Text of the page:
R. D. Laing was born on October 7, 1927 in Glasgow, Scotland, and was later buried in the cathedral of that same town after his death in 1989 (Burston 1996). Laing was the only child of a working-class couple (Alic, 2001). Interested in the human mind since childhood, after grammar school Laing entered Glasgow University to study medicine and psychiatry (Alic, 2001). He earned his M.D. in 1951 and then served an internship in neurology and neurosurgery, after which he was drafted into the British army as a psychiatrist (Alic, 2001). During his two year term of service, it was said that he made friends with his patients rather than his fellow psychiatrists (Alic, 2001).

After his term of service Laing began work at the Gartnaval Royal Mental Hospital and taught in the Department of Psychological Medicine at Glasgow University (Alic, 2001). During this time he began working on his first book The Divided Self, which was not published until 1960. In 1956, he left there and began work at the Tavistock Clinic and the Tavistock Institute of Human Relations in London. He later stated that he was unhappy working at Tavistock and said that he felt, during this time, he went down the drain in his career (Burston, 1996). Laing then worked at the Langham Clinic for psychotherapy in London, where he practiced Jungian psychoanalysis from 1962 to 1965.

During his stay at Langham, he raised controversy over his use of psychedelic drugs, both with his patients and personally (Alic, 2001). In 1965 at Kingsley Hall in London’s East End, Laing co-founded an egalitarian community of patients and physicians. The clinic was closed after five years amidst controversy and rumors of outrageous behavior, though comparable communities still exist today (Alic, 2001). Laing also founded the Institute of Phenomenological Studies in London in 1967 as he continued on with a private practice (Alic, 2001). Laing’s career developed at a dizzying rate and was surrounded by controversy and debate over his theories, practices, lifestyle, and sanity.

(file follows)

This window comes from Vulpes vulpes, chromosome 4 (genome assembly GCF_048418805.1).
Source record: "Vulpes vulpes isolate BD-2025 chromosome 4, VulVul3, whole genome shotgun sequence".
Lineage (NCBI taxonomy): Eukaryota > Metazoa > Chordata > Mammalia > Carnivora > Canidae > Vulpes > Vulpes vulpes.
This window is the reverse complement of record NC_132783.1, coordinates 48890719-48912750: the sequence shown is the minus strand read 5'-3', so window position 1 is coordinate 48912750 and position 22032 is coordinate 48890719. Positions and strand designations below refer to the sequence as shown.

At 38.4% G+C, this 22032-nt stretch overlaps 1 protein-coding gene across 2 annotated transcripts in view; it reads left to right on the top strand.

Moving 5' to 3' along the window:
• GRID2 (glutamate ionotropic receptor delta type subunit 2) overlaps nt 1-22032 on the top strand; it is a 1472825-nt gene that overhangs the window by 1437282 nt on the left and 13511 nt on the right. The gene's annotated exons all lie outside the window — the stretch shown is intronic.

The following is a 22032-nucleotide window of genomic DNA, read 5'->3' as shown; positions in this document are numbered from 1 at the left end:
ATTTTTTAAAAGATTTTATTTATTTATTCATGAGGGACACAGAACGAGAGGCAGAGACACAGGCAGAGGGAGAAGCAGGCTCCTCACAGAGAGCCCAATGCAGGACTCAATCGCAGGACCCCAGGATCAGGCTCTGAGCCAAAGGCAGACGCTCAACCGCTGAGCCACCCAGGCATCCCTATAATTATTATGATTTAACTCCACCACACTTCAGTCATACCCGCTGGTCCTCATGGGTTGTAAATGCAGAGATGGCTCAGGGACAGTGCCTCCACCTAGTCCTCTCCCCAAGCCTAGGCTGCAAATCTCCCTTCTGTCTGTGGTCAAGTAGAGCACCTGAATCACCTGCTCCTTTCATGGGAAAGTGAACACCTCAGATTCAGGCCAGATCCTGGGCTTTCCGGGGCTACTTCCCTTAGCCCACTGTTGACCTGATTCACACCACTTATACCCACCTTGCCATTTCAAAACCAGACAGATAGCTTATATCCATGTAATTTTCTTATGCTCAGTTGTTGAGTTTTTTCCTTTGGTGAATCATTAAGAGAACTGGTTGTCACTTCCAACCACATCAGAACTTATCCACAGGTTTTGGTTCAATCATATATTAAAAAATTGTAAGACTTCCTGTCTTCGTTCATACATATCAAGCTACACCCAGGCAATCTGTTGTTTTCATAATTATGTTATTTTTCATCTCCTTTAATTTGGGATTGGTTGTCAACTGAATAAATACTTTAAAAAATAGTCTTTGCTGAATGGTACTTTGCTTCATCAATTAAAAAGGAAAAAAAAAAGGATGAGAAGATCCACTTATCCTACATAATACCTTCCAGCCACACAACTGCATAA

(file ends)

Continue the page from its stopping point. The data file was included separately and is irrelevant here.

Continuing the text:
All totaled, Laing authored 15 books, numerous articles, reviews, and forwards; was videotaped or audio taped giving lectures at conferences; and helped create videos such as “Did you used to be R. D. Laing?”. He was extremely committed to his projects, often to the degree of overextending himself to the breaking point. He dedicated his work to humanist concerns such as shedding light on the meaning of madness. He was constantly striving to stay open-ended and to challenge what most people take for granted. He was asked once what knowledge he would like to take to his grave, and he replied “I don’t feel obliged to believe anything—which doesn’t mean I don’t” (Bortle, 2000).

Thornton, Matthew (2005), I Used to Be You: A Metanoic, Refractive, Interpersonal Phenomenology Utilizing the Work of Ronald David Laing, M.D. [Doctoral dissertation, University of Louisiana Monroe]